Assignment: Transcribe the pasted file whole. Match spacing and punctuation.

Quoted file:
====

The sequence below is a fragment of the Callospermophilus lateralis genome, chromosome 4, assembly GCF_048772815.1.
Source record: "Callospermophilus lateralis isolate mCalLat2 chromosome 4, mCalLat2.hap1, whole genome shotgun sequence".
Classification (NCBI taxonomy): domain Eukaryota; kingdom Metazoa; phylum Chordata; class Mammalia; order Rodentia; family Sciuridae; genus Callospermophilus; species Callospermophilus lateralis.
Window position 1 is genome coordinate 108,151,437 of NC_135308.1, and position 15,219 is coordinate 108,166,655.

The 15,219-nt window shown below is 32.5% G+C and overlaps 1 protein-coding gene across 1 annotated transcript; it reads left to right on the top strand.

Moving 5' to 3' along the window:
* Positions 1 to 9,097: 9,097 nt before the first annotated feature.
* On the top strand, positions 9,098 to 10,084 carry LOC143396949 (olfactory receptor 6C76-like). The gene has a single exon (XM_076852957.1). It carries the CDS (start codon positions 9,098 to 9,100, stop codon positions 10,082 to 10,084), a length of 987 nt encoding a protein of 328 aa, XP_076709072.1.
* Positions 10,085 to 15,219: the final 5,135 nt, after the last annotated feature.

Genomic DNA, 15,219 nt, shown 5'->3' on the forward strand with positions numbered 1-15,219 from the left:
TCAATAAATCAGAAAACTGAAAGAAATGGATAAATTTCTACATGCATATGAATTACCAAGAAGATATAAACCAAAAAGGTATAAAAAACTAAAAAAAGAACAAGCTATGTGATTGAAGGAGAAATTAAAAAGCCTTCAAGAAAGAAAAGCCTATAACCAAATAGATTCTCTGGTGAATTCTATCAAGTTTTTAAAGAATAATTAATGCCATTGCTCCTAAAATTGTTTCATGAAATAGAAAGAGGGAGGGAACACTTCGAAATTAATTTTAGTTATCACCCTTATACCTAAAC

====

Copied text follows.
The sequence below is a fragment of the Callospermophilus lateralis genome, chromosome 4, assembly GCF_048772815.1.
Source record: "Callospermophilus lateralis isolate mCalLat2 chromosome 4, mCalLat2.hap1, whole genome shotgun sequence".
Classification (NCBI taxonomy): domain Eukaryota; kingdom Metazoa; phylum Chordata; class Mammalia; order Rodentia; family Sciuridae; genus Callospermophilus; species Callospermophilus lateralis.
Window position 1 is genome coordinate 108,151,437 of NC_135308.1, and position 15,219 is coordinate 108,166,655.

The 15,219-nt window shown below is 32.5% G+C and overlaps 1 protein-coding gene across 1 annotated transcript; it reads left to right on the top strand.

Moving 5' to 3' along the window:
* Positions 1 to 9,097: 9,097 nt before the first annotated feature.
* On the top strand, positions 9,098 to 10,084 carry LOC143396949 (olfactory receptor 6C76-like). The gene has a single exon (XM_076852957.1). It carries the CDS (start codon positions 9,098 to 9,100, stop codon positions 10,082 to 10,084), a length of 987 nt encoding a protein of 328 aa, XP_076709072.1.
* Positions 10,085 to 15,219: the final 5,135 nt, after the last annotated feature.

Genomic DNA, 15,219 nt, shown 5'->3' on the forward strand with positions numbered 1-15,219 from the left:
TCAATAAATCAGAAAACTGAAAGAAATGGATAAATTTCTACATGCATATGAATTACCAAGAAGATATAAACCAAAAAGGTATAAAAAACTAAAAAAAGAACAAGCTATGTGATTGAAGGAGAAATTAAAAAGCCTTCAAGAAAGAAAAGCCTATAACCAAATAGATTCTCTGGTGAATTCTATCAAGTTTTTAAAGAATAATTAATGCCATTGCTCCTAAAATTGTTTCATGAAATAGAAAGAGGGAGGGAACACTTCGAAATTAATTTTAGTTATCACCCTTATACCTAAAC